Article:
California Bar Journal
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Seeking balance as an attorney
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Sit back, relax (if time permits), and take a moment to reflect on your legal career. Realizing that work occupies a large portion of your life, ask yourself if you are satisfied with your chosen profession. Has being a lawyer fulfilled your expectations or has it become nothing more than a one-way, all-consuming journey into a world of constant deadlines, pressure and overall dissatisfaction? Is your role as an attorney in harmony with who you really are? If you are one of the growing number of attorneys who has given thought to one or more of these questions, then Transforming Practices, by Steven Keeva, may provide one answer and open the door to a more satisfying and successful practice.

The message being sent by Keeva in his new book is clear. Attorneys are zealous advocates who engage in a profession where winning is everything and a "kill-or-be-killed, win-at-any-cost" attitude is the norm. Hours are long and the demands of the profession can be overwhelming. Labels like "strong," "aggressive," and "ruthless" have become badges of honor that define those who have succeeded in their pursuits.

Unfortunately, according to Keeva, this "achievement" and dedication comes with a price. Some-where along the way, there is a loss of caring and compassion for others and life itself. The attorney's drive to succeed and conquer comes at the expense of what Keeva describes as the "inner" or "spiritual" self, that sense of balanced awareness between the professional and personal life that makes one a complete human being.

Author Steven KeevaThe result is a dissatisfaction by many attorneys with the practice of law, as underscored by a California study that finds that a majority of lawyers, if given a second chance, would do something else.

Rather than flee the profession, the author offers hope to the disenchanted. Founded on the premise that the traditional practice of law has become a 24-hour ritual that will eventually result in a stress-filled, unproductive environment and deprive you of the balance that is necessary to lead a satisfying lifestyle, Transforming Practices introduces the reader to seven kinds of spiritually oriented law practices that promise to "enhance your relationships and deepen your enjoyment of your law practice."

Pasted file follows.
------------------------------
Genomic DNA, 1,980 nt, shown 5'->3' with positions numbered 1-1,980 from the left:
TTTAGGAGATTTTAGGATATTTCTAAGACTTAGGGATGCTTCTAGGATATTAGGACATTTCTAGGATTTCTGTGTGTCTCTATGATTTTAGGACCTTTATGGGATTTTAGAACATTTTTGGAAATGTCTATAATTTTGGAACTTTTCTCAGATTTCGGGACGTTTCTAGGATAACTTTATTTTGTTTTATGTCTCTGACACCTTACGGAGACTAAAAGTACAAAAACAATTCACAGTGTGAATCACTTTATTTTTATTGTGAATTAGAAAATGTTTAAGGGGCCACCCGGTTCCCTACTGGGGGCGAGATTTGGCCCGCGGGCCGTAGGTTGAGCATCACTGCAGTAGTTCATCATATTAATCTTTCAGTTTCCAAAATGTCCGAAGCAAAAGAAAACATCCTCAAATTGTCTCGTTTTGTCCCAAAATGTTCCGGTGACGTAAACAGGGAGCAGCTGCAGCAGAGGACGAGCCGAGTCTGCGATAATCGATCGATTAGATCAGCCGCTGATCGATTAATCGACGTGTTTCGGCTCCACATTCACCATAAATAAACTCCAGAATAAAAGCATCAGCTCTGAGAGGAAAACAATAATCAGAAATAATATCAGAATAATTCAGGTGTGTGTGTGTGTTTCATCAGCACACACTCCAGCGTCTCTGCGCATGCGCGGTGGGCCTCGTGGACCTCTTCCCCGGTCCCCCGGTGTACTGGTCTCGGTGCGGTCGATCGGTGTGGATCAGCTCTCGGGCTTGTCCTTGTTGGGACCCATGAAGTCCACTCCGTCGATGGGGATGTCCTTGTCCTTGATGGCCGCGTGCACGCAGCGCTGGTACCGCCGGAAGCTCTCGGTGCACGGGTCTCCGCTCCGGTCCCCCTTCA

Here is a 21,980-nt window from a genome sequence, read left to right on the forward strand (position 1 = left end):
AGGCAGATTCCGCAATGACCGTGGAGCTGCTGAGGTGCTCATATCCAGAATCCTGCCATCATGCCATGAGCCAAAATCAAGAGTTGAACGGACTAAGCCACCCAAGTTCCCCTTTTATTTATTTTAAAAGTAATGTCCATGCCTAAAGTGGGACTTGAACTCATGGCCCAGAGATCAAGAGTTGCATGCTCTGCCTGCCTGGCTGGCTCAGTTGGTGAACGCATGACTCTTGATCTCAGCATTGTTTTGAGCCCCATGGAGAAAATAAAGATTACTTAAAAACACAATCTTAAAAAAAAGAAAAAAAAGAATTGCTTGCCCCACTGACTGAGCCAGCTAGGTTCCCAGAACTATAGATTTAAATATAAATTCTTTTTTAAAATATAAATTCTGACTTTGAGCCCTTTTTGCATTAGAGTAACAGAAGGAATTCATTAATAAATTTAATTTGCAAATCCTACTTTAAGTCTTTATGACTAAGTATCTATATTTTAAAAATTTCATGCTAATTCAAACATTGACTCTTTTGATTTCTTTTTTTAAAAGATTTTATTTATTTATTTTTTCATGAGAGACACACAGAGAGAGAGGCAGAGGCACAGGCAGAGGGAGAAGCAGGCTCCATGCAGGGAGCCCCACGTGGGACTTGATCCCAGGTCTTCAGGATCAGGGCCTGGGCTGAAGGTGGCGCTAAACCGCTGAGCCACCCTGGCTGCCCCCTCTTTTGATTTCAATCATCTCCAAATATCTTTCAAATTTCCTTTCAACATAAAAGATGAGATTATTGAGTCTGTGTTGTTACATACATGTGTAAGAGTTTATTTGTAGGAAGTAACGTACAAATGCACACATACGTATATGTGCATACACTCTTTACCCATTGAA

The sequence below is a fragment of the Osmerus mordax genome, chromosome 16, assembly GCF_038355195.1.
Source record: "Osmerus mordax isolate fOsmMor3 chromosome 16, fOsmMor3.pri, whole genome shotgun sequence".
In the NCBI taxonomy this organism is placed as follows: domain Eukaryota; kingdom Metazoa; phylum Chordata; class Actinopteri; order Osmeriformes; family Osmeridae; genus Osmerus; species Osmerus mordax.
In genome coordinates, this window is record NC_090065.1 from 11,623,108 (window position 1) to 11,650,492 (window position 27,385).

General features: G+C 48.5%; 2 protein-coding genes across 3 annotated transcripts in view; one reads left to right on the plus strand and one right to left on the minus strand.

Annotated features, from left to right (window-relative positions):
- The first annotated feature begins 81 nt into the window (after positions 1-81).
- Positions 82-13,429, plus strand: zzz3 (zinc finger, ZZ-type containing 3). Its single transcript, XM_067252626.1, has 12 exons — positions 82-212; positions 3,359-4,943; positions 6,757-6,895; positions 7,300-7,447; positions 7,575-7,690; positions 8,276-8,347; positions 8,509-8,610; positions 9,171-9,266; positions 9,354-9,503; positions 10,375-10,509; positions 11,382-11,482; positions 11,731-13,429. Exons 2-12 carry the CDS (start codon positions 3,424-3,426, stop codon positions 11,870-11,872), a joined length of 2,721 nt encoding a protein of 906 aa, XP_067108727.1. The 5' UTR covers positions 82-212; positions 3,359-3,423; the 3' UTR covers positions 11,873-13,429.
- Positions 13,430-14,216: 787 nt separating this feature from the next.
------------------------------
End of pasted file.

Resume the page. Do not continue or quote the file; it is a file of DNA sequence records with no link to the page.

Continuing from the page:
The author urges members of the profession to essentially set aside the traditional legal model and focus on a practice orientation "that shuns the rancor and bloodletting of litigation whenever possible; seeks to identify the roots of conflict without assigning blame; encourages clients to accept responsibility for their problems and to recognize their opponents' humanity; and sees in every conflict an opportunity for both client and lawyer to let go of judgment, anger and bias and to grow as human beings."

My jaded, initial reaction is, "Good luck."

While these goals are laudable, the realities of practicing law in today's world make it difficult for a majority of the profession to achieve such a practice. However, if you can get over the "touchy-feely" perspective associated with books that advocate the development of one's inner self and spiritual development, the various practices provide sound, common-sense techniques that could benefit even the most traditional practitioner.

For example, the "balanced practice" advocates taking the time to pay attention to what makes you feel whole, becoming aware of what you are neglecting, and giving overemphasized parts of you a well-deserved break. We all can agree that too much of one thing, even practicing law, may not be good for you.

The "healing practice" demonstrates that the attorney's role does not have to be limited to being an advocate. Instead, the attorney can also undertake the roles of counselor, trusted advisor, problem solver and peacemaker to better serve his or her client.

My personal favorite, the "contemplative practice," which many of us may have unknowingly already mastered, stresses the importance of taking time out to relax, freeing your mind from the rigors of the day and essentially doing nothing. Case profiles of attorneys who have actually changed their attitudes and habits by engaging in the different practices, as well as transforming exercises, are included.

The search for spiritualism within the profession may not be for everyone. Many attorneys actually enjoy and thrive in the traditional legal practice. Yet, if you are at the point where you have serious concerns about your legal career, this book provides alternatives that may lead to a more meaningful practice.

And for those who decide to explore spirituality within the practice, the next time the senior partner catches you staring into space or daydreaming while looking out the window, tell him or her that you are seeking balance in your life and were in the process of cultivating a more vibrant inner self. If the boss buys that, then you know there is hope for a well-balanced profession and that your decision to read this book was a wise one.

Transforming Practices: Finding Joy and Satisfaction in the Legal Life, by Steven Keeva, is published by Contemporary Books, a division of NTC/Contemporary Publishing Group Inc., 4255 West Touhy Ave., Lincoln-wood, Ill. 60646-1975.

Richard Zanassi, an attorney with the State Bar's Office of General Counsel, is an occasional reviewer of books for the California Bar Journal.